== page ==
Thank you, Peter, for sharing your experience with us. I enjoy learning from you, whether it is here or direct from Japan. I am curious about the cutting of the branches to avoid the potential of a larger bulge if left with all five branches at the same level. It makes sense and I can see the bulge. However, I wonder if you can explain how to recognize this problem before the bulge begins to appear. It seems as though there are often several branches around the trunk of many trees all the way up and down the trunk. How can one know when and which branches to cut to avoid the bulge? If some are cut at one level (as on this tree), will that increase the chances of bulging at another level that has many branches?

    It is all very fascinating and I have much to learn. I look forward to your return to the states in the spring. Thank you again for your willingness to share and teach from afar! Stay well and continue to enjoy learning and teaching.


  3. Richard Dorfman says:

    “The essence of knowledge is, having it, to apply it; not having it, to confess your ignorance.” -Confucious

    Thank you for sharing this experience, Peter.

  4. Peter Tea says:

    A reader named Binh emailed me this questions and I thought everyone would get something out of my answer.

    Question: I had purchased a Japanese White Pine grafted onto a JBP stock some 6 years ago. Then it got weak due to the fact that I did not know what to do, so I planted in the ground. It has been in the ground for the last three years, and I notice that the trunk has increased in size significantly (from 2 in to at least 4 inches now). During this time, the only thing I did was to pinch the candles each spring without any knowledge of energy balancing. The tree is now full of green but with all the needles at the tip of the branches, and nothing inside, which are much needed for creating foliage pads. I plan on keeping the tree in the ground for another three years to thicken the trunk some more.

    My question is on what I can do to encourage back-budding on the inner branches, and what I should do to keep the root system compact for a safer transplant when the time comes to put it in the pot. Should I dig it up and replant it in the same spot each year?

    Answer: Getting the tree to back bud (requires pruning the whole tree) and getting the trunk to thicken is somewhat of a trade off between the two. If you want to focus 100 percent on one, the other will have to wait. But, if you want to spend more time developing the tree, you can have both trunk and better branches. Normally growers will focus mainly on the trunk and only do some cutting where they know they don’t need a branch. Once the tree is thick enough and out of the ground, then they focus on the branches. If you let everything grow without pinching, the trunk will grow the fastest. By pinching, the trunk grow will slow down but will still grow. The ability for a pine to back bud depends on the tree itself and the characteristics that it has. Some will back bud easier while others will not. Once bark starts to form on the white pine branches, it’s very unlikely that there will be any back budding in that area. In this situation, you may have to graft branches into the interior once you pull the tree out of the ground and get it into a pot. I would suggest that the next time you cut the tree, open it up a little bit more and allow more light inside and see what kind of back budding results you get. By cutting the tree more, you will slow the trunk development, but the trade off is worth it to see if the tree will back bud easily. You don’t really loose that much time though, since the tree is in the ground and strong.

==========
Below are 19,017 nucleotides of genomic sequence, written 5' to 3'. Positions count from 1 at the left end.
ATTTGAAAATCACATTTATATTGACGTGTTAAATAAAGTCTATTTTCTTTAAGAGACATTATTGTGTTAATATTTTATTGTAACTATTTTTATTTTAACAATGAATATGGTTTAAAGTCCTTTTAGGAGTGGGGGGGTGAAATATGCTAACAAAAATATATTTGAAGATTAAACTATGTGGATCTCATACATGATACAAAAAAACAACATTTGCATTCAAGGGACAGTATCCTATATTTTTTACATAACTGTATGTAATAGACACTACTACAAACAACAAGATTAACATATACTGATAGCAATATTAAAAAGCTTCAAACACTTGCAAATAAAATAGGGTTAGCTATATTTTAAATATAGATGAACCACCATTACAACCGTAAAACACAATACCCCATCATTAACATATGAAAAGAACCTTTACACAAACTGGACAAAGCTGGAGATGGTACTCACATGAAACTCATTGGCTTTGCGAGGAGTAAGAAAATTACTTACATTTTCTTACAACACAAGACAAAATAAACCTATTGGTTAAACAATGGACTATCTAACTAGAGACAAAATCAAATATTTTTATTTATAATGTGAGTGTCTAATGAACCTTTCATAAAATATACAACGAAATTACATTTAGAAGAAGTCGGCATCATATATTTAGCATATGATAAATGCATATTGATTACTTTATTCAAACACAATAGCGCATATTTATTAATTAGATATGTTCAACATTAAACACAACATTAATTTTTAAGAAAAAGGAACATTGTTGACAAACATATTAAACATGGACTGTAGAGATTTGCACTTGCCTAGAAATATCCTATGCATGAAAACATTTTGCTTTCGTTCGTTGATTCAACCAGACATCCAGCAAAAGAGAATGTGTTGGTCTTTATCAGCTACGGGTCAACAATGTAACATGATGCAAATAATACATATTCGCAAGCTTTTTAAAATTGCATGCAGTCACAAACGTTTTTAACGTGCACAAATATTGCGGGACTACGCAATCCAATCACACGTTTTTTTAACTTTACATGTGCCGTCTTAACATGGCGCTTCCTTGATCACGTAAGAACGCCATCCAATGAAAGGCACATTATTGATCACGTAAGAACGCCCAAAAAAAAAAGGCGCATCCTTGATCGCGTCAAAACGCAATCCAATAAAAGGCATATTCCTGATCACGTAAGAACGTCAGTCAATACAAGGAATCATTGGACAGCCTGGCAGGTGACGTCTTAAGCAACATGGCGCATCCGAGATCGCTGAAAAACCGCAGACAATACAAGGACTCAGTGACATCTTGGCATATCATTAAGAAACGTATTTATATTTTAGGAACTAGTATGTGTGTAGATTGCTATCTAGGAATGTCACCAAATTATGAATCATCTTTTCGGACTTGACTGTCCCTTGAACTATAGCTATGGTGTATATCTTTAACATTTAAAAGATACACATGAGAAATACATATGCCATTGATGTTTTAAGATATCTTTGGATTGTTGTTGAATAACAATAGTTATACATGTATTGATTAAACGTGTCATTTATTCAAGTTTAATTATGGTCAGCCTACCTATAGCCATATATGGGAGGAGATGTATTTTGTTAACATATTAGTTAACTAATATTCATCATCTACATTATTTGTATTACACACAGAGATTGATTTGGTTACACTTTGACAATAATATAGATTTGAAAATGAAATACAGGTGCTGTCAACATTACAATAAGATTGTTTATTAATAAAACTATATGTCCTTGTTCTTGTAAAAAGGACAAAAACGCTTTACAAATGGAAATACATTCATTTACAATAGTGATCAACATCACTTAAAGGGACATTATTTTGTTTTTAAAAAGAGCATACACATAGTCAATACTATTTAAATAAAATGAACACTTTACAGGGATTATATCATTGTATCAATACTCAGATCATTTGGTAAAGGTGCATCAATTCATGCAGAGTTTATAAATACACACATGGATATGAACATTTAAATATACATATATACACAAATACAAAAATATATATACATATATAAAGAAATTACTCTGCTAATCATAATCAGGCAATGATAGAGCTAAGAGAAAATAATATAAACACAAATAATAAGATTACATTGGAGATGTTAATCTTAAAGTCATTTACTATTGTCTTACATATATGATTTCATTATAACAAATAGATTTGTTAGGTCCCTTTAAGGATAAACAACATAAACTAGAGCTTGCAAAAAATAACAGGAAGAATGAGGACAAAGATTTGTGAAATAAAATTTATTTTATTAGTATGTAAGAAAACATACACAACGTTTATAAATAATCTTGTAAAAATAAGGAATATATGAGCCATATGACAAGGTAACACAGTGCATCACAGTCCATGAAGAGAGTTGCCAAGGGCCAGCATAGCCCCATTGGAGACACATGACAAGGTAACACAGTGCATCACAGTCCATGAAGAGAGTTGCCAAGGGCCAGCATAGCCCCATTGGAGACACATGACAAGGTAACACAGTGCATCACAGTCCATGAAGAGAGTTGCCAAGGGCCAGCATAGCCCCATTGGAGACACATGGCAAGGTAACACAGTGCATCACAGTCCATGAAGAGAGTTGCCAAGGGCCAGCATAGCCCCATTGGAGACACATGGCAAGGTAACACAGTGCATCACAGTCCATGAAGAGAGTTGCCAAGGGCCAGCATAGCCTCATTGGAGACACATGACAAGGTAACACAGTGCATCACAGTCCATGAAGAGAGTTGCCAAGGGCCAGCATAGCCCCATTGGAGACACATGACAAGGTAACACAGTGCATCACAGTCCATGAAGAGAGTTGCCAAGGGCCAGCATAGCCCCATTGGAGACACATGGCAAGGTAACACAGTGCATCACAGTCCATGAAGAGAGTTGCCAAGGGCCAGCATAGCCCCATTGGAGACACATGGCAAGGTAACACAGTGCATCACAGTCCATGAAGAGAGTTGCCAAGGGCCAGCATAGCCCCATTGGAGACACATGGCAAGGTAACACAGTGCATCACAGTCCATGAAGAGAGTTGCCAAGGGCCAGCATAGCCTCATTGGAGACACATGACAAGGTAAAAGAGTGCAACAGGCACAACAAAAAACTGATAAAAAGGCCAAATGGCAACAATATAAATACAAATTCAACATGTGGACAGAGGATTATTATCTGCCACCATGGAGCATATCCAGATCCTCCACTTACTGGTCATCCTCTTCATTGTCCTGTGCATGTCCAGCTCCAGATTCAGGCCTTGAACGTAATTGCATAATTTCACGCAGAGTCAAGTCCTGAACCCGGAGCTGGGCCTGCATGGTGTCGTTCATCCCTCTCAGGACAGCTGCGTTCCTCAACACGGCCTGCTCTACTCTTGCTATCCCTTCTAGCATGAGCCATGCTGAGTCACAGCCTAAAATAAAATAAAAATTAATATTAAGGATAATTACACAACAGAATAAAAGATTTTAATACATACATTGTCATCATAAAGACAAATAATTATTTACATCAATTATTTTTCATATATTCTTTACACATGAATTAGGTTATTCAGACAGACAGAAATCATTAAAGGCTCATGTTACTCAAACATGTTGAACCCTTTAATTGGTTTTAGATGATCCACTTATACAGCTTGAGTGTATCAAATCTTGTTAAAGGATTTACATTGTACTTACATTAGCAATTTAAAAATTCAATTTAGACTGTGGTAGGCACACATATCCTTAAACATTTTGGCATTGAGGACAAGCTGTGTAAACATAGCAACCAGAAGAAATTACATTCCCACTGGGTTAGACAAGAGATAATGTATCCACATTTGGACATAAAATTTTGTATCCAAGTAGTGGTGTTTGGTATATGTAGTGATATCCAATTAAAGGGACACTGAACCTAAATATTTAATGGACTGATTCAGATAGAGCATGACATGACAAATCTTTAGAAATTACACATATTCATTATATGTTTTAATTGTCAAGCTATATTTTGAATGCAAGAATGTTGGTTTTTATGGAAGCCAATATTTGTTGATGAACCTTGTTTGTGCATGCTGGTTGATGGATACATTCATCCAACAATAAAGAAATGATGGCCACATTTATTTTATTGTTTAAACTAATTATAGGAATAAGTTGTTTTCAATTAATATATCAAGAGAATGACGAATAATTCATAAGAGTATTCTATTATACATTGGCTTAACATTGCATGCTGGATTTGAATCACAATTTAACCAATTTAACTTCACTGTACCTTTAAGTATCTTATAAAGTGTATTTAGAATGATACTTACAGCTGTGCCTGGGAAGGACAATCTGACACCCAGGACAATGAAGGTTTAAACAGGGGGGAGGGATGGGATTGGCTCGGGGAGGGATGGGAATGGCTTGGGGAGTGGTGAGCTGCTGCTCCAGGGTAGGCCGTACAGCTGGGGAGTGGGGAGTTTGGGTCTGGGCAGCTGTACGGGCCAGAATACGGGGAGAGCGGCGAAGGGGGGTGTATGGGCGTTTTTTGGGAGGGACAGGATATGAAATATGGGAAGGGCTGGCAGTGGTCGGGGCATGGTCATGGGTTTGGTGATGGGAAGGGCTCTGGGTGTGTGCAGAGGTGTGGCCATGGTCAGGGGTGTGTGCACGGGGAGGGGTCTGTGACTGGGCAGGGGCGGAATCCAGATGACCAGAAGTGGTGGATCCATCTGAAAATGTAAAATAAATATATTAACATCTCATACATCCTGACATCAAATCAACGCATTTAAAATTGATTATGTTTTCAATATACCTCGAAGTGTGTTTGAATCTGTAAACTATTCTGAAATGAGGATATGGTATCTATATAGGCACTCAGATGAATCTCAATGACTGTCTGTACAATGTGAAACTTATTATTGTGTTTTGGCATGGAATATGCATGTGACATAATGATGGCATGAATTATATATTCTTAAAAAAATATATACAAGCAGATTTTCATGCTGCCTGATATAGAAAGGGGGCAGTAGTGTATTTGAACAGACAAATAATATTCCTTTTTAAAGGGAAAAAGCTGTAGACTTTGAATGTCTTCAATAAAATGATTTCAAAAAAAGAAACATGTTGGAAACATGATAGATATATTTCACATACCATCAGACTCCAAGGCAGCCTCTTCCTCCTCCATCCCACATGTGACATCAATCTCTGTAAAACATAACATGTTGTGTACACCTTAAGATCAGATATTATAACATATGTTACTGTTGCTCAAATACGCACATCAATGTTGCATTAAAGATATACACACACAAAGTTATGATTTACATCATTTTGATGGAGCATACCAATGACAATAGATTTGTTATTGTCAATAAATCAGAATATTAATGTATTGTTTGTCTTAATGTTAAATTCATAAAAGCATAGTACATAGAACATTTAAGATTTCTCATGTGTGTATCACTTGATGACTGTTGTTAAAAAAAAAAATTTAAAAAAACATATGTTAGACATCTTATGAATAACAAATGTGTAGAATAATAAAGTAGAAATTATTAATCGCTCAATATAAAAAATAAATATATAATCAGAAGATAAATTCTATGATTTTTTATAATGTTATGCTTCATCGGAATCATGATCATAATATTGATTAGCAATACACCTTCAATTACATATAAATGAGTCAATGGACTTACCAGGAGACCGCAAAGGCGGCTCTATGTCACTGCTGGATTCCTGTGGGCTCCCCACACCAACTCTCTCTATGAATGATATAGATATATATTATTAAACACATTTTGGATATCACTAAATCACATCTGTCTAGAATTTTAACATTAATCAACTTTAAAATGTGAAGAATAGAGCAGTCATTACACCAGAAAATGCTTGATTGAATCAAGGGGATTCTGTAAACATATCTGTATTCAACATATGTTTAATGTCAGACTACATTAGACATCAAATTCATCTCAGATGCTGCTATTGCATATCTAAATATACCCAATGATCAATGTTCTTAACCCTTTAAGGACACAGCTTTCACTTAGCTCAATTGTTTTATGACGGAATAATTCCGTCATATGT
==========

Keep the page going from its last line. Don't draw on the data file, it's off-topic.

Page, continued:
As for keep the roots compact, I would pull the tree out every 2-3 years and cut some of the big roots back and put it in the ground again. Once you plant it back in the ground, you can do a 180 turn so that a different side will get some sun. Cutting the roots will slow the trunk growth, but worth it to get better roots in the long run.

    So here is a break down of the 3 options you can do:

    1. Trunk focus = Good- Allow everything to grow unrestricted will give you the biggest trunk, Bad- you loose branch development.
    2. Branch focus = Good- Develop better branches by pruning, Bad- the trunk growth slows drastically.
    3. Both trunk and branch focus = Good – develop both trunk and branches, Bad- it takes longer to develop the tree as a whole.

    Here’s a tip on white pines in the future when you pull it out of the ground. Once they’re in a bonsai pot, be sure not to over water them. They do not like a lot of water and that might have been your problem at the beginning. Pot the tree and allow it to get root bound in the pot for 5 years. Once the soil is very hard, water will not penetrate very easily and the tree will actually grow better because of the dry condition. Here in Nagoya, we water the white pines so sparingly to keep them healthy. The ones that get overwater always loose branches and start to die. Watering is not as simple as it sounds and can greatly effect the health of the tree. In the future, I write a post about it.